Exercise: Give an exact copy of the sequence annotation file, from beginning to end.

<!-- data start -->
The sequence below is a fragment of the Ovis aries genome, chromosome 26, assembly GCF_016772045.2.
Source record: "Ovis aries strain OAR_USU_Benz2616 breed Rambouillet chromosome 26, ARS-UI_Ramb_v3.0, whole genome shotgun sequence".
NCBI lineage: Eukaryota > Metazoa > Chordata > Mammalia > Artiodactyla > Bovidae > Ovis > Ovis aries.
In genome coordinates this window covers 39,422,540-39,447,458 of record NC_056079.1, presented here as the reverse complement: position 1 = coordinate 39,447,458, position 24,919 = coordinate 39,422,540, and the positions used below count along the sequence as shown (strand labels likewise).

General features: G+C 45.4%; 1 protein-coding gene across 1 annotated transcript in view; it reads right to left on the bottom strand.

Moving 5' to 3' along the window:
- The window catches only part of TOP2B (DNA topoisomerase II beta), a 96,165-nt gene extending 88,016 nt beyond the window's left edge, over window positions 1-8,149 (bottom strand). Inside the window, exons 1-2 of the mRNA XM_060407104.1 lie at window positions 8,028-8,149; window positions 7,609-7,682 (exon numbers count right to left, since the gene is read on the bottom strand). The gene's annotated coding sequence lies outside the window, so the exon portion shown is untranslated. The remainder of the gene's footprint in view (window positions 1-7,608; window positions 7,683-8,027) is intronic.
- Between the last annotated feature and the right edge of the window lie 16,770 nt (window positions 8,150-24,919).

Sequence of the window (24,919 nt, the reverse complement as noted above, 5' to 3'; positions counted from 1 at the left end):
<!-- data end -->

The sequence below is a fragment of the Ovis aries genome, chromosome 26, assembly GCF_016772045.2.
Source record: "Ovis aries strain OAR_USU_Benz2616 breed Rambouillet chromosome 26, ARS-UI_Ramb_v3.0, whole genome shotgun sequence".
NCBI lineage: Eukaryota > Metazoa > Chordata > Mammalia > Artiodactyla > Bovidae > Ovis > Ovis aries.
In genome coordinates this window covers 39,422,540-39,447,458 of record NC_056079.1, presented here as the reverse complement: position 1 = coordinate 39,447,458, position 24,919 = coordinate 39,422,540, and the positions used below count along the sequence as shown (strand labels likewise).

General features: G+C 45.4%; 1 protein-coding gene across 1 annotated transcript in view; it reads right to left on the bottom strand.

Moving 5' to 3' along the window:
- The window catches only part of TOP2B (DNA topoisomerase II beta), a 96,165-nt gene extending 88,016 nt beyond the window's left edge, over window positions 1-8,149 (bottom strand). Inside the window, exons 1-2 of the mRNA XM_060407104.1 lie at window positions 8,028-8,149; window positions 7,609-7,682 (exon numbers count right to left, since the gene is read on the bottom strand). The gene's annotated coding sequence lies outside the window, so the exon portion shown is untranslated. The remainder of the gene's footprint in view (window positions 1-7,608; window positions 7,683-8,027) is intronic.
- Between the last annotated feature and the right edge of the window lie 16,770 nt (window positions 8,150-24,919).

Sequence of the window (24,919 nt, the reverse complement as noted above, 5' to 3'; positions counted from 1 at the left end):